Ask Amy: Tragic loss brings on a strange family demand
Dear Amy: I lost my husband in a tragic accident a year ago. We had no children, so I’m alone now, but I am seeing a grief counselor.
For the past few months, my in-laws have been asking — or more like telling — me to move in with them as soon as COVID is over. Their logic is that they need me, and I shouldn’t be alone right now.
I don’t want to move in with them. They’re good people, but they are very controlling, which is one reason my husband didn’t even want to live too close to them.
I have politely declined dozens of times, but they keep saying, “It’s decided” and they “won’t take no for an answer.”
They have told me that they are coming to get me and my stuff as soon as it is safe to do so.
I don’t have the emotional bandwidth to deal with this right now. I don’t want to live with them and am fine where I am. They live in another state, so I’d have to quit my job, which I also don’t want to do.
How can I get through to them? I don’t want to hurt them because obviously they are as grief-stricken as I am, but I’m worried that I will snap and say something awful if they keep pushing me on this. — Grieving Widow
Dear Grieving: I hope you will choose to discuss this with your grief counselor.
I suggest writing down your thoughts. Use loving and unequivocal language: “Frederick loved you so much. We are all grieving. I miss him every day. He and I built our life here, and I have chosen to stay here, in our home. My job and friends are here. I want to continue to live in the home he and I made together. I know this is not what you want to hear. I care very much about you and I will be out to visit as soon as I can, but I won’t be moving in with you.”
You should add that you have been seeing a grief counselor, and that the counseling has helped you. The Compassionate Friends (compassionatefriends.org), or their local hospice center will have recommendations for them. Once you’ve read the letter and are satisfied with it, send it to them. Understand that this repeated entreaty might be their way of coping with their own loss.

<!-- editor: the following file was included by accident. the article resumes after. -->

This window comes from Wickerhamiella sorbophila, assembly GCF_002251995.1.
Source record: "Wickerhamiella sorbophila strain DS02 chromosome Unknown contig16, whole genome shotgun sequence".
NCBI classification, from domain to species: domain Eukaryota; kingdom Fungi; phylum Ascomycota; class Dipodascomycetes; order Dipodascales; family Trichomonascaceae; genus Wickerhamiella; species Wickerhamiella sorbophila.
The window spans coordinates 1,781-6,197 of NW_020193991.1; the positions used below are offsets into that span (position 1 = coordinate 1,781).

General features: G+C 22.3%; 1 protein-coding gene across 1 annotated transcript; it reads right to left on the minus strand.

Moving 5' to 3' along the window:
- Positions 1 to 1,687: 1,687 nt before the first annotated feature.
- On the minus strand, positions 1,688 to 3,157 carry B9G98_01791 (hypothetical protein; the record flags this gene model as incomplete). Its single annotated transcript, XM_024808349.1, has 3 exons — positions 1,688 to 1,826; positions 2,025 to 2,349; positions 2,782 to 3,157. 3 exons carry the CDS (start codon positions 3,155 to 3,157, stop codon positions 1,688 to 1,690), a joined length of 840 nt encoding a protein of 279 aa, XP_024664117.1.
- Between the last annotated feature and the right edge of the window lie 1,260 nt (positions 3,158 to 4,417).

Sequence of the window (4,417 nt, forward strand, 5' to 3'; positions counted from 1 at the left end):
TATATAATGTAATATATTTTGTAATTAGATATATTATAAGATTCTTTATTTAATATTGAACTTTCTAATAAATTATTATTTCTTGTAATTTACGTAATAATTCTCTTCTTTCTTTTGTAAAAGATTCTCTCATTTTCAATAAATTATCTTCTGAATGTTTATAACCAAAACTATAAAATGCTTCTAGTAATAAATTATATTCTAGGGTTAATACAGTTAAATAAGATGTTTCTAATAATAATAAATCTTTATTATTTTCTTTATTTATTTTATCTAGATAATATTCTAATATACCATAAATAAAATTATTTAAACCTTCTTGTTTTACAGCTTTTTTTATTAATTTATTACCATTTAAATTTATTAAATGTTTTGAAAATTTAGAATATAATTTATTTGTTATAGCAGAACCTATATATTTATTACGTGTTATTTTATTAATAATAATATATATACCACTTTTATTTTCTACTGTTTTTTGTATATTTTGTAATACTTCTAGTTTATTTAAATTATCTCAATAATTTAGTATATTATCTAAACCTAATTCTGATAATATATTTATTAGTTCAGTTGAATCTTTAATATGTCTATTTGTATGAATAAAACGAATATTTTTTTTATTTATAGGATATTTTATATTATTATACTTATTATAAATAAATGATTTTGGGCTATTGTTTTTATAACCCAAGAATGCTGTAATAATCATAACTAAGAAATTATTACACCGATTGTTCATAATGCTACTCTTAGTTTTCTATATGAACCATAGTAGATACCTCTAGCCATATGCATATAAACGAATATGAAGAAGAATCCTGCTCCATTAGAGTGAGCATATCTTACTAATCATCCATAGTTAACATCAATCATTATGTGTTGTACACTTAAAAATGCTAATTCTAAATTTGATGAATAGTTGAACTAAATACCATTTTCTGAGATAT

Dear Amy: I just received an invitation for my close friend’s baby shower, next month.
While she and I have diligently attended each other’s events in the past, I don’t feel comfortable attending her baby shower due to COVID-19 concerns.
I’m the new mom of a 6-month-old baby. I work from home. My only child care is my mother, who is in her 60s.
I have not left my house (aside from two visits with the pediatrician) since the beginning of the pandemic. I even get my groceries delivered.
I’m gravely concerned for the health of my family (especially my baby and my mom). I don’t want to run the risk of contracting the virus at the baby shower and I also don’t want to hurt my friend’s feelings.
What do you think I should do? — Torn
Dear Torn: I am surprised by the number of queries I receive from people who seem to believe that an invitation creates a rock-solid commitment that they then must try to “get out of.”
An invitation does not tie you to the railroad tracks. Your good friend is inviting you to her shower because she likely attended your baby shower (and other events in your life). She may assume that you won’t be able to attend, but if she hadn’t invited you, you might feel excluded.
You do not need to create excuses, or explain yourself. Simply tell your friend, “I hate to miss this, but as you know, I am laying very low these days.”
You might choose to send her a gift from her registry and a handwritten card.
Dear Amy: “Loving Daughter” was trying to figure out how to tackle her 90-year-old mother’s unhealthy hoarding.
My sister and I did exactly as you suggested and had one sibling take mom out while the other cleaned, organized, and removed trash.
When mom came home, she was not happy — but she didn’t complain. In fact, I think she was relieved. I think she had become paralyzed by her situation. — Improved
Dear Improved: Hoarding is a serious disorder. It is overwhelming for the entire family system.